Monday, 17 June 2013

What Are Bananas Good For?

Banana-Rama

Banana Nutrition Facts

Botanical name: Musa acuminata colla 
There are many reasons why bananas are one of the most popular foods in the world. They offer the perfect portion size, come in their own handy, natural protective wrap, and are extremely economical. Fresh and creamy, bananas mix well with other fruits and are a favorite lunchtime addition or for noshing on the go. 
One of the most cultivated tropical fruits, bananas are a close relative to the plantain, which is larger and darker. Over centuries, bananas have been used to settle upset stomachs (including morning sickness), reduce stress, ease heartburn pain, relieve constipation, soothe PMS symptoms, cure warts, and stimulate brain power. There might be something to those medicinal uses…

Health Benefits of Bananas

Bananas contain all kinds of good things – health-promoting flavonoids and poly-phenolics, such as lutein, zeaxanthin, beta and alpha carotenes, acting as free radical-gobbling antioxidants. That’s also an advantage in the high vitamin C content, most known for its infection-fighting properties. 
Just one banana contains 467 mg of potassium, which is important for controlling your heart rate and blood pressure. This is interesting, since the same amount of banana has just one milligram of sodium. The vitamin B6 (pyridoxine) in bananas provides around 28% of what is needed daily to help prevent anemia and coronary artery disease. 
And that’s just part of it. Fiber in abundance helps keep your digestive system regulated.   
Magnesium helps strengthen your bones and protects your heart. Manganese is needed to activate antioxidant enzyme. One banana supplies an adequate amount of copper to keep up the production of red blood cells. 
Note: You can freeze bananas, but if you refrigerate them, they’ll turn black.

Bananas Nutrition Facts

Serving Size: One cup of sliced bananas (150 grams)
Amt. Per Serving
Calories133
Carbohydrates34 g
Sugar18 g
Fiber4 g
Protein2 g
Sodium2 mg

 

Studies Done on Bananas

Research showed that among fruits and vegetables proven to be associated with cutting your risk of renal cell carcinoma, bananas were the highest1. Another study showed that bananas, which are rich in vitamin A and carotenoids, have the potential to protect you against chronic diseases like diabetes, cardiovascular disease, and other types of cancer2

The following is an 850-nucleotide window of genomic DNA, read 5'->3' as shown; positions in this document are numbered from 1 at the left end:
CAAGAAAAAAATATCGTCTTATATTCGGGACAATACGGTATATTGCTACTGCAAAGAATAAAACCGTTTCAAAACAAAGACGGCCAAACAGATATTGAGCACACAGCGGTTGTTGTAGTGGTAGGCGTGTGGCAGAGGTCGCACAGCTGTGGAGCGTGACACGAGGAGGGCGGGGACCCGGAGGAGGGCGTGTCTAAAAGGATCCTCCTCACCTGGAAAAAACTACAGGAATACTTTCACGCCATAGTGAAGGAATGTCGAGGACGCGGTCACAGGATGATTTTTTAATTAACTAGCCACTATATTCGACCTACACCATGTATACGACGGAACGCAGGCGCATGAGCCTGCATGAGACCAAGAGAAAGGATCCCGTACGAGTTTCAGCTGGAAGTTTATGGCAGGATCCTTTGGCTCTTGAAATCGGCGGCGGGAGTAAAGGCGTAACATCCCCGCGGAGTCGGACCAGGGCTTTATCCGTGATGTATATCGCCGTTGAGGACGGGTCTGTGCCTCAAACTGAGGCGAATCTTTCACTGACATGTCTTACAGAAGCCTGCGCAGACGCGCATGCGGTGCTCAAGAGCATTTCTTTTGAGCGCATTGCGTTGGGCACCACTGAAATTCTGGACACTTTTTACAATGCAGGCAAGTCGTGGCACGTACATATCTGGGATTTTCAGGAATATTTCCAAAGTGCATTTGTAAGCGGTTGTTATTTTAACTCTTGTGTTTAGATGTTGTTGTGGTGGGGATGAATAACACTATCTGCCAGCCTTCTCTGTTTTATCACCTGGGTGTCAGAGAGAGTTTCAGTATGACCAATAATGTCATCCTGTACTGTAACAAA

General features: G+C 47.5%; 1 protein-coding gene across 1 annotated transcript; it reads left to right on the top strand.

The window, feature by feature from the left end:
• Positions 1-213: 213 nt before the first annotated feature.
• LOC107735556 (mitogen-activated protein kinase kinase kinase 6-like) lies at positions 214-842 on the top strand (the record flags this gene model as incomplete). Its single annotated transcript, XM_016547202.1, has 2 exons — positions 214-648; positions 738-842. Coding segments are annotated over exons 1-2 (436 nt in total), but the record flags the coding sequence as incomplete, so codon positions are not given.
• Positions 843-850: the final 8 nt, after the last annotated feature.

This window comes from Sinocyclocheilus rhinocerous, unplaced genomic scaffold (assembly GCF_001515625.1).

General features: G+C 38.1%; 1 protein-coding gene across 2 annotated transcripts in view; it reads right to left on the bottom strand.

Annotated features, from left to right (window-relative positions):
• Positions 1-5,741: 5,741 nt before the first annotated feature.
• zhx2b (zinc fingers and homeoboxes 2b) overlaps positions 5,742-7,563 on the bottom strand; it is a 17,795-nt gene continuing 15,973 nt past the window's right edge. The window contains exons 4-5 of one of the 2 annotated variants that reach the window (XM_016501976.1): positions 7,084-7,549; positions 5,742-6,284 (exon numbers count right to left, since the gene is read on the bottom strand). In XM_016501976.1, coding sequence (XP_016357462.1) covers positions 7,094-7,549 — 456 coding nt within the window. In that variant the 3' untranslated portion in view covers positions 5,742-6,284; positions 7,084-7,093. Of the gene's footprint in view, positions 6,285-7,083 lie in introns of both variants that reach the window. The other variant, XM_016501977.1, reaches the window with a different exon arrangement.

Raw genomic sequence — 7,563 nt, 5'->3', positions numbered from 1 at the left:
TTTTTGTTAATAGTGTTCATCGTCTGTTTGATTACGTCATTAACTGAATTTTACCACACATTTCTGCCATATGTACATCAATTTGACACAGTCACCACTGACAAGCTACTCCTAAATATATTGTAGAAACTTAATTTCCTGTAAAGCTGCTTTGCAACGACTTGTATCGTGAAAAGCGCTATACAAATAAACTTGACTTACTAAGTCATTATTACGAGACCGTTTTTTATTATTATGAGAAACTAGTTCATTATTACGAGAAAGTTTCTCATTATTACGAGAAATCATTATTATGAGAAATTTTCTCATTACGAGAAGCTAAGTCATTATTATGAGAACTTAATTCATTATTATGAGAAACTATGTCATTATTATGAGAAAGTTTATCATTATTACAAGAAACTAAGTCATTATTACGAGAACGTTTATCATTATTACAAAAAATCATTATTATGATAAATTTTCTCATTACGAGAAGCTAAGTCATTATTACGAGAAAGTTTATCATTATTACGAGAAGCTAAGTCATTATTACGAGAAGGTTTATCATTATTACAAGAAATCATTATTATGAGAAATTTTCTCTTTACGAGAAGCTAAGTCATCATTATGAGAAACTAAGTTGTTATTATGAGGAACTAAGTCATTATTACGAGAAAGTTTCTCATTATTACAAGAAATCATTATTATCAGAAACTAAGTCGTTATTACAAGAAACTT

More positive proof of banana’s singular health benefits emerged in a study showing an important link between foods containing high levels of potassium, magnesium, calcium and fiber – like bananas, for instance – and a reduction in the risk of stroke in men3.

Banana Healthy Recipe: Banana Muffins

Banana healthy Recipes

Ingredients:
  • 1¼ cups rice flour
  • ¼ teaspoon salt1
  • ½ teaspoons baking powder
  • ¼ cup walnuts, toasted and chopped
  • 2 sticks unsalted butter, softened
  • 1/3 cup honey
  • 1½ cups mashed bananas
  • 2 eggs, whipped
Procedure:
  1. Preheat oven to 350°F. Place walnuts in a single layer on a baking sheet and cook for 10 minutes. Remove from oven, set aside to cool. Chop when cool enough to handle.
  2. In a medium bowl, combine flour, salt, baking powder, and walnuts.
  3. In a small bowl, combine butter and honey until creamed. Add bananas and whipped eggs.
  4. Add butter and banana mixture to flour mixture and gently mix. Spoon into oiled muffin tins.
  5. Bake for 35 to 40 minutes.
This recipe makes 12 muffins.
(From Healthy Recipes for Your Nutritional Type by Dr. Mercola)

Banana Fun Facts

Bananas probably originated in Malaysia; transported by early explorers to India, where they were first referenced in sixth century BCE Buddhist writings. Alexander the Great tried his first banana while on campaign in India and is said to have brought the fruit to the Western world.

Summary

The “why they’re so healthy” list is a long one – good thing bananas are so easy to eat! Potassium, vitamins A, C, and B6, fiber, flavonoids, and antioxidants – it’s all there, wrapped in a convenient, protective package. 
This tropical fruit that was up to a century ago practically unknown throughout North America, Europe, and even China’s mainland is now a common food staple. You can even dehydrate them to enjoy alone or add to trail mix. 
However thin you slice bananas, rest assured they’re good and good for you. However, eat bananas in moderation because they contain fructose, which is harmful to your health when consumed in excessive amounts. 
Other sources:
 
References:
  • 1 Fruits, vegetables and risk of renal cell carcinoma: a prospective study of Swedish women, Fruits, vegetables and risk of renal cell carcinoma: a prospective study of Swedish women, Aug. 2012
  • 2 http://www.ncbi.nlm.nih.gov/pubmed/14870618, Carotenoid-rich bananas: a potential food source for alleviating vitamin A deficiency, Aug. 2012
  • 3 http://www.ncbi.nlm.nih.gov/pubmed/9743511, Intake of potassium, magnesium, calcium, and fiber and risk of stroke among US men, Aug. 2012
http://foodfacts.mercola.com/banana.html